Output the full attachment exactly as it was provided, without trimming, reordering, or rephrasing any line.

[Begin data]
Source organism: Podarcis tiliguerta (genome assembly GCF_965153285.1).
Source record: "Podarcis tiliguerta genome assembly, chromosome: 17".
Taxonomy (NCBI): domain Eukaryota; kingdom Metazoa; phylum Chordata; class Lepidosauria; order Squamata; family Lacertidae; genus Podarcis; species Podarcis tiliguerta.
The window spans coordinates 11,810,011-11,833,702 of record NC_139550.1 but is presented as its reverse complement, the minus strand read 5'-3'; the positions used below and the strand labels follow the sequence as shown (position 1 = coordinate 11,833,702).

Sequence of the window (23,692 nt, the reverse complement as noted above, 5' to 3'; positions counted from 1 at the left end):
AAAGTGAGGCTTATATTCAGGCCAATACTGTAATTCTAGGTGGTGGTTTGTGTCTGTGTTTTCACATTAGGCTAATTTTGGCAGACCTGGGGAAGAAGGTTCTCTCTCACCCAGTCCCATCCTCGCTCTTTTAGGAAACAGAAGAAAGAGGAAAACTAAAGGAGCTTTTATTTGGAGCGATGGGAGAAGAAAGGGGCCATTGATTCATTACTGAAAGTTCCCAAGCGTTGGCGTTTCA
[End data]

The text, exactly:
Source organism: Podarcis tiliguerta (genome assembly GCF_965153285.1).
Source record: "Podarcis tiliguerta genome assembly, chromosome: 17".
Taxonomy (NCBI): domain Eukaryota; kingdom Metazoa; phylum Chordata; class Lepidosauria; order Squamata; family Lacertidae; genus Podarcis; species Podarcis tiliguerta.
The window spans coordinates 11,810,011-11,833,702 of record NC_139550.1 but is presented as its reverse complement, the minus strand read 5'-3'; the positions used below and the strand labels follow the sequence as shown (position 1 = coordinate 11,833,702).

Sequence of the window (23,692 nt, the reverse complement as noted above, 5' to 3'; positions counted from 1 at the left end):
AAAGTGAGGCTTATATTCAGGCCAATACTGTAATTCTAGGTGGTGGTTTGTGTCTGTGTTTTCACATTAGGCTAATTTTGGCAGACCTGGGGAAGAAGGTTCTCTCTCACCCAGTCCCATCCTCGCTCTTTTAGGAAACAGAAGAAAGAGGAAAACTAAAGGAGCTTTTATTTGGAGCGATGGGAGAAGAAAGGGGCCATTGATTCATTACTGAAAGTTCCCAAGCGTTGGCGTTTCA